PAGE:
Why would it not be needed to check the stacks of the tasks ? Or is it because gc_collect_root((void**)&th, 1); is alrady added so any pointers (suck as the stack) in the th 'block' will already be covered ?

Regards,
Bram

Code: Select all

void mp_thread_gc_others(void) {
    mp_thread_mutex_lock(&thread_mutex, 1);
    for (thread_t *th = thread; th != NULL; th = th->next) {
        gc_collect_root((void**)&th, 1);
        gc_collect_root(&th->arg, 1); // probably not needed
        if (th->id == xTaskGetCurrentTaskHandle()) {
            continue;
        }
        if (!th->ready) {
            continue;
        }
        gc_collect_root(th->stack, th->stack_len); // probably not needed
    }
    mp_thread_mutex_unlock(&thread_mutex);
}
Because these 3 statements accomplish the same thing

Code: Select all

gc_collect_root((void**)&th, 1);
        gc_collect_root(&th->arg, 1); // probably not needed
        gc_collect_root(th->stack, th->stack_len); // probably not needed
        

BramPeeters
Posts: 37
Joined: Wed Jan 31, 2018 3:10 pm

Re: garbage collector + stack of startup task

Post by BramPeeters » Tue Sep 11, 2018 7:45 pm

Hi,

Actually, I am now pretty convinced it is a bug, because if i fixed it my problem was gone :)

>The VERIFY_PTR macro says "if the pointer doesn't point into the heap, don't worry about it . . . because the gc is only supposed to touch the heap"

Exactly, which is why there is a bug because the initial stack is not on the heap in the stm32 port and others, but it very much might hold references to objects that are (and that are still alive). So these objects are not 'marked', and therefore cleaned up while still being referenced to.

I have no idea what exactly is put on there but it must be pretty important since my task crashes somewhere in the VM after resuming before even running the next python instruction.

In the initial version in verbose mode i got around 20 sweep messages, after moving code around to first init the GC and then malloc a stack using the GC for the initial task in which the script is ran, only around 5 sweep messages appear.
So around 15 things got cleaned up incorrectly, and this was with a 'simple' test script.

Further remarks:
But this doesn't take care of the stack which the following code does.

Code: Select all

gc_collect_root((void**)sp, ((uint32_t)MP_STATE_THREAD(stack_top) - sp) / sizeof(uint32_t));
Actually that takes care of checking the stack of the task that called gc.collect(), which in my test script is not the initial task.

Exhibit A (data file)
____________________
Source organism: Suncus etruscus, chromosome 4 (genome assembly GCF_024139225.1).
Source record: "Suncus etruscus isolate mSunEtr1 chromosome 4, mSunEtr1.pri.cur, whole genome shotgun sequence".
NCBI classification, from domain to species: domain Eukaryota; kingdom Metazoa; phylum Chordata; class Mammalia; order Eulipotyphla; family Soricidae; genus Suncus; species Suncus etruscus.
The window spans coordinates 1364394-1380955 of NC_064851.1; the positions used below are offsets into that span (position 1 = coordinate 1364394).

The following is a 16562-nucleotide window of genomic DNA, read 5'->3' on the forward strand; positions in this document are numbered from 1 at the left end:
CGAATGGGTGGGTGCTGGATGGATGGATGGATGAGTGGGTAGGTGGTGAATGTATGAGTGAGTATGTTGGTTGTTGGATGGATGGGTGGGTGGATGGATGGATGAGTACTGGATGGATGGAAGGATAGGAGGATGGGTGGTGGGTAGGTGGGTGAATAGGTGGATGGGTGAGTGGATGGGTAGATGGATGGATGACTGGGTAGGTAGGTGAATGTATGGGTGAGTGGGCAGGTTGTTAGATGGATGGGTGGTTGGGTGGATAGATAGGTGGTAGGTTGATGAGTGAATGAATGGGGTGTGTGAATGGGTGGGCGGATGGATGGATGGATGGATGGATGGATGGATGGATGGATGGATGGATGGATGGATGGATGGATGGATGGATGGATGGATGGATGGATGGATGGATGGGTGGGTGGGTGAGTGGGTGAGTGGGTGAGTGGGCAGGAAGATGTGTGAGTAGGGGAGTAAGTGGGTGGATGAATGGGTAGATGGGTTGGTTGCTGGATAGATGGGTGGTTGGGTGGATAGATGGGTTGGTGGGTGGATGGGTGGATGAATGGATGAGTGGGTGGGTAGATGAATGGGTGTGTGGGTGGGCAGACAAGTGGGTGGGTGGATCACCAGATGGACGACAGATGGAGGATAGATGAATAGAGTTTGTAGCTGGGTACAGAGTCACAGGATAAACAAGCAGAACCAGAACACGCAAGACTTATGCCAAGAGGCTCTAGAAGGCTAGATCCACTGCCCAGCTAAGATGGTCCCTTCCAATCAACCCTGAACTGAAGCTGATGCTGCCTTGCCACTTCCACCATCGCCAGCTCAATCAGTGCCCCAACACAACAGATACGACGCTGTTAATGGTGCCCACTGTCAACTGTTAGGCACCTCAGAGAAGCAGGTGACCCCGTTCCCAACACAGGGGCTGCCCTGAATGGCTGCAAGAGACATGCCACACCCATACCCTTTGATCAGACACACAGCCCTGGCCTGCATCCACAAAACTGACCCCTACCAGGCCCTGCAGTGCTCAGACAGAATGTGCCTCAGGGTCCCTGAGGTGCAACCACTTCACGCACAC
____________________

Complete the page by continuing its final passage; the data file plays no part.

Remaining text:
The stack of the initial task would have been added via the mp_thread_gc_others if it weren't rejected.

Now that i think about it, since the thread_t object in which the initial thread parameters are stored (the tail of the list of thread_ objects) is a static object
STATIC thread_t *thread; // root pointer, handled bp mp_thread_gc_others
it is also being ignored when an attempt is made via
gc_collect_root((void**)&th, 1);
in mp_thread_gc_others

So these 3 things

Code: Select all

gc_collect_root((void**)&th, 1);
gc_collect_root(&th->arg, 1); // probably not needed
gc_collect_root(th->stack, th->stack_len); // probably not needed
do *not* accomplish the same thing with a th that is not in the GC heap (which is the case for the th configured by mp_thread_init) !

And my fix would still not have worked if gc_collect_root(th->stack, th->stack_len); was not there, because even though my stack is now in the GC heap, STATIC thread_t *thread is not so gc_collect_root((void**)&th, 1); would still refuse to check the stack.

The more i think about it, the wronger it seems. Am i missing something obvious here ? The problem comes down to the fact that any pointer that you try to pass to the gc_collect_root function that is not in the GC heap is useless because it will be completely ignored !?

BramPeeters
Posts: 37
Joined: Wed Jan 31, 2018 3:10 pm

Re: garbage collector + stack of startup task

Post by BramPeeters » Tue Sep 11, 2018 7:53 pm

(also: after moving the stack to the GC heap which is in external sram, the lexer is now dead slow ( 9 seconds which triggers my watchdog versus 3s with the stack still in internal memory of the microcontroller) so i am still not out of the woods :( )

jickster
Posts: 398
Joined: Thu Sep 07, 2017 8:57 pm

Re: garbage collector + stack of startup task

Post by jickster » Tue Sep 11, 2018 8:23 pm

You ignored my words about root pointers and END ROOT POINTER SECTION.


Do you understand what this macro does?

Code: Select all

#define MICROPY_PORT_ROOT_POINTERS \
    const char *readline_hist[8]; \
    \
    mp_obj_t pyb_hid_report_desc; \
    \
    mp_obj_t pyb_config_main; \
    \